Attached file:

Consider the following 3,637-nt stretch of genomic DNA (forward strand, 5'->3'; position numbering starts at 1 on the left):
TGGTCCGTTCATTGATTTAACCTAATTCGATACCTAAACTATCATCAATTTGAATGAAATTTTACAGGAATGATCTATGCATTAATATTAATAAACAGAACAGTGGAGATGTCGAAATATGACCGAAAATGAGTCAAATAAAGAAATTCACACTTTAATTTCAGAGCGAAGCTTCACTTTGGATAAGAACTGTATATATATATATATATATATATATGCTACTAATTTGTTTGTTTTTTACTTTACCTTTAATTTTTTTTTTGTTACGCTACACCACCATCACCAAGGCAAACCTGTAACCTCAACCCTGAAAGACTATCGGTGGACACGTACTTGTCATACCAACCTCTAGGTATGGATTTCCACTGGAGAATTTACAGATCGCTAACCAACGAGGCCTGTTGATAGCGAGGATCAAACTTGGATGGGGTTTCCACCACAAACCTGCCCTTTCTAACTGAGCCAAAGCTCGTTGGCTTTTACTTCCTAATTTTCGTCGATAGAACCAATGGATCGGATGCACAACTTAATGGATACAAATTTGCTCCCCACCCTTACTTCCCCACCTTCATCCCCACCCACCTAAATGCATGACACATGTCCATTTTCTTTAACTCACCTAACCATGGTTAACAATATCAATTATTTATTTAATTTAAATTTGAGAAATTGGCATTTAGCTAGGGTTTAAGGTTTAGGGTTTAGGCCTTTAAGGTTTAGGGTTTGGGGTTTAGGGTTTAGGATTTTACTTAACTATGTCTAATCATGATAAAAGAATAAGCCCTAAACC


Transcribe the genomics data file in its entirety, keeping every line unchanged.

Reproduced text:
Consider the following 3,637-nt stretch of genomic DNA (forward strand, 5'->3'; position numbering starts at 1 on the left):
TGGTCCGTTCATTGATTTAACCTAATTCGATACCTAAACTATCATCAATTTGAATGAAATTTTACAGGAATGATCTATGCATTAATATTAATAAACAGAACAGTGGAGATGTCGAAATATGACCGAAAATGAGTCAAATAAAGAAATTCACACTTTAATTTCAGAGCGAAGCTTCACTTTGGATAAGAACTGTATATATATATATATATATATATATGCTACTAATTTGTTTGTTTTTTACTTTACCTTTAATTTTTTTTTTGTTACGCTACACCACCATCACCAAGGCAAACCTGTAACCTCAACCCTGAAAGACTATCGGTGGACACGTACTTGTCATACCAACCTCTAGGTATGGATTTCCACTGGAGAATTTACAGATCGCTAACCAACGAGGCCTGTTGATAGCGAGGATCAAACTTGGATGGGGTTTCCACCACAAACCTGCCCTTTCTAACTGAGCCAAAGCTCGTTGGCTTTTACTTCCTAATTTTCGTCGATAGAACCAATGGATCGGATGCACAACTTAATGGATACAAATTTGCTCCCCACCCTTACTTCCCCACCTTCATCCCCACCCACCTAAATGCATGACACATGTCCATTTTCTTTAACTCACCTAACCATGGTTAACAATATCAATTATTTATTTAATTTAAATTTGAGAAATTGGCATTTAGCTAGGGTTTAAGGTTTAGGGTTTAGGCCTTTAAGGTTTAGGGTTTGGGGTTTAGGGTTTAGGATTTTACTTAACTATGTCTAATCATGATAAAAGAATAAGCCCTAAACC